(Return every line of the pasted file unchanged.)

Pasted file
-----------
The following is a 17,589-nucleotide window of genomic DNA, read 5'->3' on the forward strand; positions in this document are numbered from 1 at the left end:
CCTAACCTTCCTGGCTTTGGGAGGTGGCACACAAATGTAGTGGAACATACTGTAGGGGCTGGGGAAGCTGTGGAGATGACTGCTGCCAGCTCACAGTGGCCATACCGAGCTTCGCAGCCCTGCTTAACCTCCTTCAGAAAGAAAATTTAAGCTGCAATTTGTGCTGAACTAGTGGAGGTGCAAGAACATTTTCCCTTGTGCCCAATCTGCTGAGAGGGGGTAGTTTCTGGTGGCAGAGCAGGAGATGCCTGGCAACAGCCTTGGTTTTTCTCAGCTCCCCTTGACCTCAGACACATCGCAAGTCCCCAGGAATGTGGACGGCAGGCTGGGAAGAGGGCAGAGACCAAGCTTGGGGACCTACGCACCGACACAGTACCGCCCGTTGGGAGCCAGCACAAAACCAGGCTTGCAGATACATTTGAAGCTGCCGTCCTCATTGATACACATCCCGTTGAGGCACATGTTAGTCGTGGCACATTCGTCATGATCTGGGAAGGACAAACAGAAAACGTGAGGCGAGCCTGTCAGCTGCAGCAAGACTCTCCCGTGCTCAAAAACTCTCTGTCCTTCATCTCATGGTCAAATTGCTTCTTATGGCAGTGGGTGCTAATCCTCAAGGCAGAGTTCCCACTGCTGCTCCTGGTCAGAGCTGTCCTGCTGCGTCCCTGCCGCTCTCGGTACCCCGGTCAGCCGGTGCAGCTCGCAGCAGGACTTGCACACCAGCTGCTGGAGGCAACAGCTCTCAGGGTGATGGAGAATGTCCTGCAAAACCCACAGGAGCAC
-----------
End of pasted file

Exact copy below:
The following is a 17,589-nucleotide window of genomic DNA, read 5'->3' on the forward strand; positions in this document are numbered from 1 at the left end:
CCTAACCTTCCTGGCTTTGGGAGGTGGCACACAAATGTAGTGGAACATACTGTAGGGGCTGGGGAAGCTGTGGAGATGACTGCTGCCAGCTCACAGTGGCCATACCGAGCTTCGCAGCCCTGCTTAACCTCCTTCAGAAAGAAAATTTAAGCTGCAATTTGTGCTGAACTAGTGGAGGTGCAAGAACATTTTCCCTTGTGCCCAATCTGCTGAGAGGGGGTAGTTTCTGGTGGCAGAGCAGGAGATGCCTGGCAACAGCCTTGGTTTTTCTCAGCTCCCCTTGACCTCAGACACATCGCAAGTCCCCAGGAATGTGGACGGCAGGCTGGGAAGAGGGCAGAGACCAAGCTTGGGGACCTACGCACCGACACAGTACCGCCCGTTGGGAGCCAGCACAAAACCAGGCTTGCAGATACATTTGAAGCTGCCGTCCTCATTGATACACATCCCGTTGAGGCACATGTTAGTCGTGGCACATTCGTCATGATCTGGGAAGGACAAACAGAAAACGTGAGGCGAGCCTGTCAGCTGCAGCAAGACTCTCCCGTGCTCAAAAACTCTCTGTCCTTCATCTCATGGTCAAATTGCTTCTTATGGCAGTGGGTGCTAATCCTCAAGGCAGAGTTCCCACTGCTGCTCCTGGTCAGAGCTGTCCTGCTGCGTCCCTGCCGCTCTCGGTACCCCGGTCAGCCGGTGCAGCTCGCAGCAGGACTTGCACACCAGCTGCTGGAGGCAACAGCTCTCAGGGTGATGGAGAATGTCCTGCAAAACCCACAGGAGCAC